|13||Coleman D.J. Jack R.L., Jones, I.S., et al : High resolution B-Scan ultrasonography of the orbit (VI.) pseudotumours of the orbit. Arch.Ophthalmol, 88: 472, 1972.|
|14||Coleman D. J., Silverman R.D., Suzanne et.al. : Advances in ophthalmic ultrasound. RCNA 36, 1073-1081, 1998.|
|15||Coleman D. J., Woods, Suzanne et.al. : Ophthalmic sonography. RCNA 30 (5), 1105-1113, 1992.|
|16||Dallow R.L. : Evaluation of unilateral exophthalmos with ultrasonography. : Analysis of 258 consecutive cases. The Laryngoscope 1905-1919, 1975.|
|17||Fielding J. A . : Ultrasound imaging of eye through closed lid using non dedicated scanner. Clinical radiology 38, 139-135,1987.|
|18||Fielding J. A. : Ultrasound of the eye. IJRI 4, 185-194, 1994.|
|19||Fielding J.A. : The eye and orbit : In Cosgrove David, Meire Hylton and Dewbury Keith (eds). Abdominal and general ultrasound. 2, 621-657,1993 .|
|20||Fischer Y. L. : Contact B scan ultrasonography -A practical approach : In Dallow R. L. (eds) . International ophthalmology clinics 19, 103-125, 1979.|
|21||Jack R. L. , Hutton W. L. , Machemar R. : Ultrasonography and vitrectomy. Am. J. of Ophthalmol. 78,265-274,1974.|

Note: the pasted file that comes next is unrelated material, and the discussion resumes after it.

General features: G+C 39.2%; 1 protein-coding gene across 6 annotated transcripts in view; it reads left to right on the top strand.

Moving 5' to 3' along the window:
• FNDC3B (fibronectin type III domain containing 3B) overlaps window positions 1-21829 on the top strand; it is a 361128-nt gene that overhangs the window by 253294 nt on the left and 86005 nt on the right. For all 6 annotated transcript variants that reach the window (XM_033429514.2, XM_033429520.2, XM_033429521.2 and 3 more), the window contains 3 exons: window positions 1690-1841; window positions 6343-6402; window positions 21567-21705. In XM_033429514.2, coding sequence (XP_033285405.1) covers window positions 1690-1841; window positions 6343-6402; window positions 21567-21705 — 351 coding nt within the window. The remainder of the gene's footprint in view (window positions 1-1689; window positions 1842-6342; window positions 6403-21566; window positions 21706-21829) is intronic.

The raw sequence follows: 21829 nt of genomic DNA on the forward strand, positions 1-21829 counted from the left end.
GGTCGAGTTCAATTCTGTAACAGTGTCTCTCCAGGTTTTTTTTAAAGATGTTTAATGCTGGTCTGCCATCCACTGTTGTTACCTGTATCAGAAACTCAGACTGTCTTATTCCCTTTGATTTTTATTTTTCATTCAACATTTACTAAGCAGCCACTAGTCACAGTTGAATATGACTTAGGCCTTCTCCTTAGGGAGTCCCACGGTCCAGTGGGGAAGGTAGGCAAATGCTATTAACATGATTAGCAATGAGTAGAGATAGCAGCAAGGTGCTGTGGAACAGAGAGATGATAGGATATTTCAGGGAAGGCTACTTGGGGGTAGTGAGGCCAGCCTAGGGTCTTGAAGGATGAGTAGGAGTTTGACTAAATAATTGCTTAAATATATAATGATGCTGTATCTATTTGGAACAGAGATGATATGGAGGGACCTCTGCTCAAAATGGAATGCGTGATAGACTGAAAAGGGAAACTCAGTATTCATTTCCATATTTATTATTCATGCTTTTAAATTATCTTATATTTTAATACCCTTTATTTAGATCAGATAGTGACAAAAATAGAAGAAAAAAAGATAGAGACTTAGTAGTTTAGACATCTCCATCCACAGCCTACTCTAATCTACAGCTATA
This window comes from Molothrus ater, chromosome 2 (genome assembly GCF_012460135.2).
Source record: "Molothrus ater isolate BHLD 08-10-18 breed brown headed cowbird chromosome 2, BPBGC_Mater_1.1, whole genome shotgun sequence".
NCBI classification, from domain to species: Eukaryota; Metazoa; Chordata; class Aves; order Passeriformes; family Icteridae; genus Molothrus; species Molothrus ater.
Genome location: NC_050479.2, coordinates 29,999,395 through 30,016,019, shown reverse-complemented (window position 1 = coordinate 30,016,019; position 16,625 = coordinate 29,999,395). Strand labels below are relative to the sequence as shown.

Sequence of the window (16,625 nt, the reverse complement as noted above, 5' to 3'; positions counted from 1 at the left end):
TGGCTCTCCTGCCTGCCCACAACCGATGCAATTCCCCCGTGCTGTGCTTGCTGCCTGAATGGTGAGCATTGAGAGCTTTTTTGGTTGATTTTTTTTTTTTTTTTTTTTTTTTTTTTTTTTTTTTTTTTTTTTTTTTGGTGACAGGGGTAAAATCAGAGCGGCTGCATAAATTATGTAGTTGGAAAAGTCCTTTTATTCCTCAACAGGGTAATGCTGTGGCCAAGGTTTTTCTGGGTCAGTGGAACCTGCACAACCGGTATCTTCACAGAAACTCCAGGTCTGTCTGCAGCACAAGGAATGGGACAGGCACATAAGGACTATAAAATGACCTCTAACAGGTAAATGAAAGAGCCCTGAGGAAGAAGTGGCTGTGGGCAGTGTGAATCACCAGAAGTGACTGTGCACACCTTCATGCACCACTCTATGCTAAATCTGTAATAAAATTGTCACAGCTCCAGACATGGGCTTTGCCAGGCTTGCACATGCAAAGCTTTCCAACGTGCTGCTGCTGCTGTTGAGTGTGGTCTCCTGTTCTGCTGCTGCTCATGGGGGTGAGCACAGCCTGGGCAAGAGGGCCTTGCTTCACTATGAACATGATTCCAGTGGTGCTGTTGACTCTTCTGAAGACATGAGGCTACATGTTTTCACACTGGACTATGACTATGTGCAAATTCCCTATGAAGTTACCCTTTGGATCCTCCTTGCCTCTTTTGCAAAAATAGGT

|22||Levine R. A. : Orbital ultrasonography. RCNA 25 (3), 447-469, 1987.|
|23||Lloyd G., A. S. : Primary orbital meningiomas. Clin. Radiol. 33, 181-188, 1982.|
|24||Mc Cord C.D. : The lacrimal drainage system. In Duane Tc (ed.) : Clinical Ophthalmology, 4, 1-25, 1980.|
|25||Mundt G.H. and Hughes W.F. : Ultrasonics in ocular diagnosis. Am. J. Ophthalmol 41,488, 1956.|
|26||Munk P.L. et al : Sonography of eye . AJR 15 : 1079-1086, 1991.|
|27||Narula M.K. et al : Ultrasond evaluation of proptosis. IJRI 4 203-206, 1994.|
|28||Ossoinig K.C. : Standardized echography : Basic principles, clinical applications and results. In : Dallow R.L. (eds) International Ophthalmology Clinics 19 ( 4), 127-210, 1979.|
|29||Restori M., Macleod D : Ultrasound in previtrectomy assessment. Trans ophthalmol soc UK 97 : 232-234, 1977 . |
|30||Restori M., Macleod D : Ultrasonic examination in severe diabetic eye disease : British Journal of ophthalmology 63,533-538,1979.|
|31||Vashisht S., Berry M. : US evaluation of the eye IJRI 4 195-201, 1994. |
|32||Vashisht S., Goyal M., Berry M. : CT of eye and orbit IJRI 5 119-130,1995.|